Recently, I became aware of a slight water problem (as if the word slight has any business hanging out with the words water and problem) in our basement. Somewhere between when our house was built and when we bought it, the bathroom had been rearranged. The plumber (or DIY’er) who did the work, rather than move the lines and start fresh, merely just capped the old water supply lines off. The standard caps worked (and work) just fine. However, one of the caps wasn’t really a cap. It was a shutoff valve. Whoever it was merely capped the output of the valve and turned the valve to the shut position and left it at the end of the line. Any engineer will tell you that the more moving parts and connections there are, the higher the liability of failure. Eventually, the metal of the valve began to corrode. It corroded until it began to leak. Which is where I come in.
While downstairs, I noticed that one of our kids’ buckets that was being stored for the winter was full of water. There weren’t any obvious leaks, and the concrete floor around it was dry. I couldn’t find a good reason why someone would have filled it with water and then taken it down to the basement, so I took a bit closer look. Turns out, that valve was leaking. Slowly enough, thankfully, that it wasn’t causing any problems. According to my wife, who noticed the leak months ago (BAD wife!!!), it’s been leaking for a while.
As with any issue like this, I’ve got two choices. I can call a plumber and get it fixed, or I can attempt to fix it myself. I’m pretty comfortable with building things and fixing most things. Electrical and plumbing are probably the two things that I don’t like to mess with. When we replaced the sink in our kitchen, it took 3 attempts and several months of trying before I had a working sink without any leaking. I did manage to remodel the bathroom recently though, and replaced the toilet without any major issues. So, going off of that, I decided to see what was involved by doing a few searches online.
After my research, I found that there are essentially only one or two ways to go about fixing the issue. All involve cutting the pipe off, and re-capping it. Or, properly capping it, as the case may be. The 100% best way would be to cut the pipe, and then flux and solder on a new cap. Done right, it’s almost impossible to break and a pretty good guarantee to never leak. The problem here is that I’ve never done any of that and don’t own a torch, so would have to buy one of those. They’re not expensive, but would certainly add to the cost for a tool that I have infrequent enough use for that I don’t already own one. The second way would be to put what is called a compression fitting over the end of the cut off pipe. The idea there is that there’s a compression ring in the fitting that, as the nuts are tightened, compresses the pipe into the fitting and creates a watertight seal. No special tools necessary.
I hadn’t done either before, so it was still up in the air. Add to that the fact that there is no water cutoff to that part of the house and the water to the entire house would have to be shut off once the project started and remain off until the project finished.
In the end, I did decide to give it a go myself. My reasoning was that the worst case scenario wasn’t all that bad. Worst case, I can’t get it fixed and have to call a plumber. I’m out the money for the parts (~$10) and the water in the house would be off until the plumber came. Even if the plumber is super busy, I doubt it would be more than a day of waterless-ness. Inconvenient? Sure. But, it could be a lot worse, so not horribly worrisome. Worst case, it costs me some money and some water free time in the house. We’ve got friends who live close enough that we could use their house for water activities like showering. And a couple of gallons of filled water jugs would be enough for emergency flushing of the toilet.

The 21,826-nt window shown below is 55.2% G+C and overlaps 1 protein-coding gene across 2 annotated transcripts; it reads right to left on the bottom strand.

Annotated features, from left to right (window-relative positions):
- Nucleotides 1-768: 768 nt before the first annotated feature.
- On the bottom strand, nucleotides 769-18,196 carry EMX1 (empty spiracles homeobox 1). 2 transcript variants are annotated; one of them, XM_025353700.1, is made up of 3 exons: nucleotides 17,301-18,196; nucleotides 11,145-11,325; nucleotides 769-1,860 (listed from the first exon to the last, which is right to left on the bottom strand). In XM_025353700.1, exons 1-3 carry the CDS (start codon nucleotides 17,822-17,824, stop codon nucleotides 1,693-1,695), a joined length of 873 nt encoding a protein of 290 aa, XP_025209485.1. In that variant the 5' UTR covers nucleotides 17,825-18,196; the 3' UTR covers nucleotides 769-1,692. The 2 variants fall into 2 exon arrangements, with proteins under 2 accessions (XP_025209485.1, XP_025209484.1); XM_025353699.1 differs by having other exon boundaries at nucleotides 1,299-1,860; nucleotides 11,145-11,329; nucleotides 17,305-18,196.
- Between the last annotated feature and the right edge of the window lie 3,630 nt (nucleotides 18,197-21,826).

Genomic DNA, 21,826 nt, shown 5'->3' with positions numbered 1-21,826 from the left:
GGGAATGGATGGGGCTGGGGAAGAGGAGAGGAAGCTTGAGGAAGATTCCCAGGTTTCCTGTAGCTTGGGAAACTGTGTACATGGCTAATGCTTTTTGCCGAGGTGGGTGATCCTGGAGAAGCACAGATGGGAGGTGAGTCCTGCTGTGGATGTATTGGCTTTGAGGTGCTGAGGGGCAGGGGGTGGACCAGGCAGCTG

How it went down.
I’ve never had the pleasure of a DIY plumbing project going right the first time. Until now. The procedure was certainly not an overly complicated one.
- I turned the water off to the house.
- I cut the old fitting off, making sure to get the cut as square as possible. As a note, I tried to drain the pipes before cutting the old fitting, but very little water came out. I left the drain hose open while I was cutting. Once I had the old fitting off, the rest of the water drained from the drain hose. I believe this was because it had created a vacuum of sorts and it was only released when I opened up the other end to vent.
- I then took a bit of sandpaper (160 grit, I believe) and sanded all the old grime and corrosion off of the end of the pipe. Not sure that this was really necessary for the compression fitting that I decided on, but better safe than sorry.
- As soon as that was done, it was as simple as putting the fitting on the pipe and tightening it down.
Not only was it pretty simple and easy, but it didn’t leak when I turned the water back on. Awesome!
The Cost of Not Doing it Yourself
There’s one other cost involved that I didn’t mention, and, it may be the most important. It’s the cost of not doing it yourself. Sure, it would have cost me the cost of the plumber to fix it. But, it would have also cost me in experience. I learned a new skill. Granted, capping a household supply line isn’t necessarily high up there on a list of desired skills, but I won’t hesitate to do it again. Plus, I’m now able to assist others who have a similar task and save them money too. To me, that adds value to having done it myself. It’s like getting paid to do it. When you add all that up, the cost of not doing it yourself is almost always too much.
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